Global mechanism for sustainable water management

Development Policy14 Feb 2013Hubert (Huub) Savenije

In the global water agenda, there are two issues of great significance that are receiving insufficient attention and that call for urgent action at international level. These issues are related to global food production, the alleviation of rural poverty and the sustainable use of land and water resources.

1. Making smallholder farming productive

Water is central to all human needs (food, health, safety, income) and activities (agriculture, industry, transport). In the developing world, poverty, food production and sustainable land use are closely linked to smallholder rain-fed farming. Efforts to improve the production systems of small and mostly poor farmers have been marginally successful, particularly in Africa. There is, however, one way in which the global community could address this issue and solve a wide range of interconnected global problems at the same time. The mechanism already exists, but is used for the wrong purposes: it is the mechanism of carbon taxing.

Farmers in Sub-Saharan Africa are almost completely dependent on rainfall for their food production and household income. Large-scale irrigation is hardly feasible for a wide range of reasons. The introduction of smallholder system innovations, such as rainwater harvesting, supplementary irrigation from shallow groundwater, small-scale water diversions, crop diversification, etc. would not only improve farm productivity by soil and water conservation, it would also increase carbon storage in the soil and enhance carbon sequestration in farming produce. If implemented at global scale, this would reduce carbon emissions substantially. At present the funds collected through carbon taxing flow mostly into the expansion and production of commercial plantations, the effectiveness and benefits of which are doubtful. On the other hand, investments in smallholder farming would generate multiple benefits: enhance carbon sequestration, poverty reduction, soil and water conservation, erosion reduction, soil fertilization, diversification of agricultural production, regional development, and food production for local and global markets. It would require a global convention to redirect carbon taxes to this more effective, more equitable and more sustainable mechanism.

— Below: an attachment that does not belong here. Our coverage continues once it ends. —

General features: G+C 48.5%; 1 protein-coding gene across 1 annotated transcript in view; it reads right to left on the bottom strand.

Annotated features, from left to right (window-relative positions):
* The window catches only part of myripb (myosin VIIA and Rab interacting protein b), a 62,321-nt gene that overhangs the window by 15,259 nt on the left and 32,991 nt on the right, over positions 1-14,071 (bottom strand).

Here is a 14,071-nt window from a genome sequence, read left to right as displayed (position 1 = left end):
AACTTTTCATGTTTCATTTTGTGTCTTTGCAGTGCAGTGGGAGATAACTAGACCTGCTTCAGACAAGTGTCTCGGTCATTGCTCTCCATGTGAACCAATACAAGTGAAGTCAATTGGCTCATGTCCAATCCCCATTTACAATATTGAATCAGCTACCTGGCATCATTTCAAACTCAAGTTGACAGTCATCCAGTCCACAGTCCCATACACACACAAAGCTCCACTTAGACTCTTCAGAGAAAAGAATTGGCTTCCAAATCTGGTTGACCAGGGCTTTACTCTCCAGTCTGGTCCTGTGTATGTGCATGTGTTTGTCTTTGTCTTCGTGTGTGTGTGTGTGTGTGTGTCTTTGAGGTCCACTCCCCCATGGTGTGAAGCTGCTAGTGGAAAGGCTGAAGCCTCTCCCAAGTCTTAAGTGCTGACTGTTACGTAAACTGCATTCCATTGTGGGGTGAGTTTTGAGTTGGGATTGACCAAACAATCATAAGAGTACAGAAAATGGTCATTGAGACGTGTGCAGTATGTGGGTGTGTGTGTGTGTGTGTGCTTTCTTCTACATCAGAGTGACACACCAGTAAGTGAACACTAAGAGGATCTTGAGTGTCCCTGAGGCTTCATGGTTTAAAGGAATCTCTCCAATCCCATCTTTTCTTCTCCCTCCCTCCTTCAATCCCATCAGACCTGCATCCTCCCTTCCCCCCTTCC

2. Deferring a phosphate crisis

Another water issue of global dimension is the upcoming shortage of phosphate fertilizer (P). This essential fertilizer, one of the main constituents of the ‘green revolution’, is a finite resource originating from a limited number of mining resources. Estimates of the duration of the exploitable resources are between 50 and 100 years. This means that there is a looming global food crisis, of immeasurable political dimensions, far worse than the present financial crisis. The solution for this immense problem lies in the simple and technically feasible recycling of all human and animal waste (mostly urine). Solving this problem would at the same time solve problems relating to the eutrophication of surface waters and the associated damage to ecosystems. As this is a global problem, a solution can only be found at global level, although the technical interventions required relate to closing local water cycles. A UN convention for the full recycling of phosphates is needed to safeguard global food production for the future. A global resolution to tax phosphate consumers and to use the funds to fully recycle phosphate into reusable fertilizer would be sufficient as an instrument to fund a ‘second green revolution’ to defer hunger and to revitalize the water resources system.